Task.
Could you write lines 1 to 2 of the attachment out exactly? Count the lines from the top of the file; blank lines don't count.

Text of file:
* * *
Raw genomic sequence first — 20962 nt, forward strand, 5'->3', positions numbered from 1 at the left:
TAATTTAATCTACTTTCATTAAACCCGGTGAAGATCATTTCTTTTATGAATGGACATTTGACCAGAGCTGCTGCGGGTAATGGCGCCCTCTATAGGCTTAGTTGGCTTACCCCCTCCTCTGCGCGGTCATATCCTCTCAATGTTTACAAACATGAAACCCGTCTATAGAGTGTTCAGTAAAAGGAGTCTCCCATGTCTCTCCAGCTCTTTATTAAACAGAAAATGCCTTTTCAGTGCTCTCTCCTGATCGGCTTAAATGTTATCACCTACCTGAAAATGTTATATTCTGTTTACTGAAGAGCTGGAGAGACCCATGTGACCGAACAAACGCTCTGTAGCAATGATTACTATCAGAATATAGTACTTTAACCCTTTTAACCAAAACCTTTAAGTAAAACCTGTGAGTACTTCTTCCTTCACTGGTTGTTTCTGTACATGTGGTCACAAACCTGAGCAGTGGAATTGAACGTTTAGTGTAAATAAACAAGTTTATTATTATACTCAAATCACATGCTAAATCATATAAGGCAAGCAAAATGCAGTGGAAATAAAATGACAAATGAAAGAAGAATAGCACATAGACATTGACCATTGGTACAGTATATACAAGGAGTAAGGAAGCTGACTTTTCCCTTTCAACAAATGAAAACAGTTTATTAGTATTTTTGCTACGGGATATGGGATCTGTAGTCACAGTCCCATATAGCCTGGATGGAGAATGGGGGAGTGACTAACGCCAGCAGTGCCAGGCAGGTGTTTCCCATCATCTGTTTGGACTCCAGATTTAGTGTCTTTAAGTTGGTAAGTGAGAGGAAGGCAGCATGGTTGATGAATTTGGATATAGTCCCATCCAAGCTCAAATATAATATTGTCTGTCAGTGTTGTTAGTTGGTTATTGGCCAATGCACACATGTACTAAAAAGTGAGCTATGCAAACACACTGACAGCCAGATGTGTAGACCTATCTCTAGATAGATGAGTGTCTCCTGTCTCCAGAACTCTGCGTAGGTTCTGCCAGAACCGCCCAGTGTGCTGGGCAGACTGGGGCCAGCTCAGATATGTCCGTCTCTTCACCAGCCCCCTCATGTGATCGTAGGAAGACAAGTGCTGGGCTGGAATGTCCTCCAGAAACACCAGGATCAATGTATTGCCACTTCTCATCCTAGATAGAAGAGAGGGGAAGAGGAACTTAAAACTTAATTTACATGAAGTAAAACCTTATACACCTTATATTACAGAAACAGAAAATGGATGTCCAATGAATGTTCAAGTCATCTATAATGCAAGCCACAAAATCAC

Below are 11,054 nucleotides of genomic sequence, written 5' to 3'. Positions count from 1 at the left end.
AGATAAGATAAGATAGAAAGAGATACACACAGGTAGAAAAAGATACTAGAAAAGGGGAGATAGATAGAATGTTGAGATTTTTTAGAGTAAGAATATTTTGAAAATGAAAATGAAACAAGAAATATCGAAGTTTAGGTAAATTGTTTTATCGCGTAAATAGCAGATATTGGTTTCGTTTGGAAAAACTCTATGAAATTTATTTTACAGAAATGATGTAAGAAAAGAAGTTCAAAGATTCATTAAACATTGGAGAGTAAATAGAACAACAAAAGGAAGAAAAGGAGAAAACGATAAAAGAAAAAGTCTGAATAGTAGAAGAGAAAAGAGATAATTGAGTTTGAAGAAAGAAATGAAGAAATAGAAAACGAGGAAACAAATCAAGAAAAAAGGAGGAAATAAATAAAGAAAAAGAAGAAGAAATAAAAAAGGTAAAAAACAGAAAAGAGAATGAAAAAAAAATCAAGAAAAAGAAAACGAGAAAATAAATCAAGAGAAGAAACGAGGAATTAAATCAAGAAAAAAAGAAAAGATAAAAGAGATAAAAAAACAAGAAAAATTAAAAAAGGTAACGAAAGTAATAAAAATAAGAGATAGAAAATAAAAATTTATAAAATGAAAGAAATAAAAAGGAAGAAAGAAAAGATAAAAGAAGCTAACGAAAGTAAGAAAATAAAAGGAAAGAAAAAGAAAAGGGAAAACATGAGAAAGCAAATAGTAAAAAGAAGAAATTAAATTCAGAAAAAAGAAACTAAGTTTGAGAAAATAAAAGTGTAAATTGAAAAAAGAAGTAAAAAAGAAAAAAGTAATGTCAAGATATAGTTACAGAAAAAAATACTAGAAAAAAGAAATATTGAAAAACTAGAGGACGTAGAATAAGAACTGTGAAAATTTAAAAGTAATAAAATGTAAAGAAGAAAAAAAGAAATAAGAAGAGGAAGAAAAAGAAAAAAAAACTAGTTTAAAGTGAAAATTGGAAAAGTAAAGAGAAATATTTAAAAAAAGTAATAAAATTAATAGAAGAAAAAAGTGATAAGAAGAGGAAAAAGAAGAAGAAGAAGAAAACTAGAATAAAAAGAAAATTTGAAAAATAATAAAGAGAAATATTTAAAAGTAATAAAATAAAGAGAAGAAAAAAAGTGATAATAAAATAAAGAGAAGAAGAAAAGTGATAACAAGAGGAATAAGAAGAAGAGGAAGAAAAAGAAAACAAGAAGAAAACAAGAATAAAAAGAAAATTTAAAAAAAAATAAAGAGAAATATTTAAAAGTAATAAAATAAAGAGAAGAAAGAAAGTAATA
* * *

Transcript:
Raw genomic sequence first — 20962 nt, forward strand, 5'->3', positions numbered from 1 at the left:
TAATTTAATCTACTTTCATTAAACCCGGTGAAGATCATTTCTTTTATGAATGGACATTTGACCAGAGCTGCTGCGGGTAATGGCGCCCTCTATAGGCTTAGTTGGCTTACCCCCTCCTCTGCGCGGTCATATCCTCTCAATGTTTACAAACATGAAACCCGTCTATAGAGTGTTCAGTAAAAGGAGTCTCCCATGTCTCTCCAGCTCTTTATTAAACAGAAAATGCCTTTTCAGTGCTCTCTCCTGATCGGCTTAAATGTTATCACCTACCTGAAAATGTTATATTCTGTTTACTGAAGAGCTGGAGAGACCCATGTGACCGAACAAACGCTCTGTAGCAATGATTACTATCAGAATATAGTACTTTAACCCTTTTAACCAAAACCTTTAAGTAAAACCTGTGAGTACTTCTTCCTTCACTGGTTGTTTCTGTACATGTGGTCACAAACCTGAGCAGTGGAATTGAACGTTTAGTGTAAATAAACAAGTTTATTATTATACTCAAATCACATGCTAAATCATATAAGGCAAGCAAAATGCAGTGGAAATAAAATGACAAATGAAAGAAGAATAGCACATAGACATTGACCATTGGTACAGTATATACAAGGAGTAAGGAAGCTGACTTTTCCCTTTCAACAAATGAAAACAGTTTATTAGTATTTTTGCTACGGGATATGGGATCTGTAGTCACAGTCCCATATAGCCTGGATGGAGAATGGGGGAGTGACTAACGCCAGCAGTGCCAGGCAGGTGTTTCCCATCATCTGTTTGGACTCCAGATTTAGTGTCTTTAAGTTGGTAAGTGAGAGGAAGGCAGCATGGTTGATGAATTTGGATATAGTCCCATCCAAGCTCAAATATAATATTGTCTGTCAGTGTTGTTAGTTGGTTATTGGCCAATGCACACATGTACTAAAAAGTGAGCTATGCAAACACACTGACAGCCAGATGTGTAGACCTATCTCTAGATAGATGAGTGTCTCCTGTCTCCAGAACTCTGCGTAGGTTCTGCCAGAACCGCCCAGTGTGCTGGGCAGACTGGGGCCAGCTCAGATATGTCCGTCTCTTCACCAGCCCCCTCATGTGATCGTAGGAAGACAAGTGCTGGGCTGGAATGTCCTCCAGAAACACCAGGATCAATGTATTGCCACTTCTCATCCTAGATAGAAGAGAGGGGAAGAGGAACTTAAAACTTAATTTACATGAAGTAAAACCTTATACACCTTATATTACAGAAACAGAAAATGGATGTCCAATGAATGTTCAAGTCATCTATAATGCAAGCCACAAAATCAC